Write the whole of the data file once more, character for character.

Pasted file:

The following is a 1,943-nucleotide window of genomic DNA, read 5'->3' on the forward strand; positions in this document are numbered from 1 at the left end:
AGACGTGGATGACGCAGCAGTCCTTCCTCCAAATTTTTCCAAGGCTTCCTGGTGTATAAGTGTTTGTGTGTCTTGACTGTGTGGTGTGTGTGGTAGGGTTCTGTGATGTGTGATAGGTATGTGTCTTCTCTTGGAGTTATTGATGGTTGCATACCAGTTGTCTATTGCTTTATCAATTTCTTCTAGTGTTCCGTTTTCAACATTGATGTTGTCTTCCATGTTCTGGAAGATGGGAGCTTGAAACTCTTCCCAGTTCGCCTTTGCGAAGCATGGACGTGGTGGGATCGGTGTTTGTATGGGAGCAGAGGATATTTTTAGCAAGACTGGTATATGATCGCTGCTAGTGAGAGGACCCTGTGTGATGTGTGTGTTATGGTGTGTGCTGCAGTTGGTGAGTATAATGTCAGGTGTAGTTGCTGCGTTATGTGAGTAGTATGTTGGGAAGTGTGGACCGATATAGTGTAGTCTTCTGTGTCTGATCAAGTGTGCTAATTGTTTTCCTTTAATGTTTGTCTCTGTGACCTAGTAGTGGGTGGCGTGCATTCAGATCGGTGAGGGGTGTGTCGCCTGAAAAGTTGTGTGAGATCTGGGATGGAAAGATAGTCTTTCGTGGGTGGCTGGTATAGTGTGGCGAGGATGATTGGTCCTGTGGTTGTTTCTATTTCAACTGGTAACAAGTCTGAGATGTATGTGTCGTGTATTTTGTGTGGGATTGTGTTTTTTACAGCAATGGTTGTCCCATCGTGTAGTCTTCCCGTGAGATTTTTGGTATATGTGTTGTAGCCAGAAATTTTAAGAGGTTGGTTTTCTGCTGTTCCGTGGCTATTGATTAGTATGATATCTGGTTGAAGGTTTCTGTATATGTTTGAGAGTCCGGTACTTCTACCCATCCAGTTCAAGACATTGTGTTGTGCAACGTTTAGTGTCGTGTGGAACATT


The following is a 1,943-nucleotide window of genomic DNA, read 5'->3' on the forward strand; positions in this document are numbered from 1 at the left end:
AGACGTGGATGACGCAGCAGTCCTTCCTCCAAATTTTTCCAAGGCTTCCTGGTGTATAAGTGTTTGTGTGTCTTGACTGTGTGGTGTGTGTGGTAGGGTTCTGTGATGTGTGATAGGTATGTGTCTTCTCTTGGAGTTATTGATGGTTGCATACCAGTTGTCTATTGCTTTATCAATTTCTTCTAGTGTTCCGTTTTCAACATTGATGTTGTCTTCCATGTTCTGGAAGATGGGAGCTTGAAACTCTTCCCAGTTCGCCTTTGCGAAGCATGGACGTGGTGGGATCGGTGTTTGTATGGGAGCAGAGGATATTTTTAGCAAGACTGGTATATGATCGCTGCTAGTGAGAGGACCCTGTGTGATGTGTGTGTTATGGTGTGTGCTGCAGTTGGTGAGTATAATGTCAGGTGTAGTTGCTGCGTTATGTGAGTAGTATGTTGGGAAGTGTGGACCGATATAGTGTAGTCTTCTGTGTCTGATCAAGTGTGCTAATTGTTTTCCTTTAATGTTTGTCTCTGTGACCTAGTAGTGGGTGGCGTGCATTCAGATCGGTGAGGGGTGTGTCGCCTGAAAAGTTGTGTGAGATCTGGGATGGAAAGATAGTCTTTCGTGGGTGGCTGGTATAGTGTGGCGAGGATGATTGGTCCTGTGGTTGTTTCTATTTCAACTGGTAACAAGTCTGAGATGTATGTGTCGTGTATTTTGTGTGGGATTGTGTTTTTTACAGCAATGGTTGTCCCATCGTGTAGTCTTCCCGTGAGATTTTTGGTATATGTGTTGTAGCCAGAAATTTTAAGAGGTTGGTTTTCTGCTGTTCCGTGGCTATTGATTAGTATGATATCTGGTTGAAGGTTTCTGTATATGTTTGAGAGTCCGGTACTTCTACCCATCCAGTTCAAGACATTGTGTTGTGCAACGTTTAGTGTCGTGTGGAACATT